Strong Vegetation-Chemistry-Climate Feedbacks in the Pliocene

Friday, 19 December 2014: 11:50 AM
Nadine Unger, Yale University, New Haven, CT, United States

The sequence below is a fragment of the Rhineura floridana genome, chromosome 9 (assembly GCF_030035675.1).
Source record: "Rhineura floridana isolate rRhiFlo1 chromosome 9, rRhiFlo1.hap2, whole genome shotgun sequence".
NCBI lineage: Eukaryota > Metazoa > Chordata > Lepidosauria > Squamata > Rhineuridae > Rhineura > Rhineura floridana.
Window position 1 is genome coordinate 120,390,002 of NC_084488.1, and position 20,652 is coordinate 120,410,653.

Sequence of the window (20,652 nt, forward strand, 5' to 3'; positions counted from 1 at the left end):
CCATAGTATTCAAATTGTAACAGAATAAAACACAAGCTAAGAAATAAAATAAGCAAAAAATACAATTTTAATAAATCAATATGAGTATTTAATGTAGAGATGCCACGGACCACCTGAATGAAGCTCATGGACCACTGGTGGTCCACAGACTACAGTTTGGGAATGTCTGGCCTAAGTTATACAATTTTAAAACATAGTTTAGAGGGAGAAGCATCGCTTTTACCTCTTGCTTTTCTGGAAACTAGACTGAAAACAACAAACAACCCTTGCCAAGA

The Pliocene epoch was the last sustained interval when global climate was significantly warmer than today, but has been difficult to explain fully based on the external forcings from atmospheric carbon dioxide and surface albedo. Here, I use an Earth system model to simulate terrestrial ecosystem emissions and atmospheric chemical composition in the mid-Pliocene (about 3 million years ago) and the preindustrial (~0k). Tropospheric ozone and aerosol precursors from vegetation and wildfire are ~50% and ~100% higher in the mid-Pliocene due to the spread of the tropical savanna and deciduous biomes. The chemistry-climate feedbacks contribute a net global warming that is 2-3 times larger than the carbon dioxide effect, and a net aerosol global cooling that masks 15-100% of the carbon dioxide effect. These large vegetation-mediated ozone and aerosol feedbacks operate on centennial to millennial time scales in the climate system and have not previously been included in paleoclimate sensitivity assessments.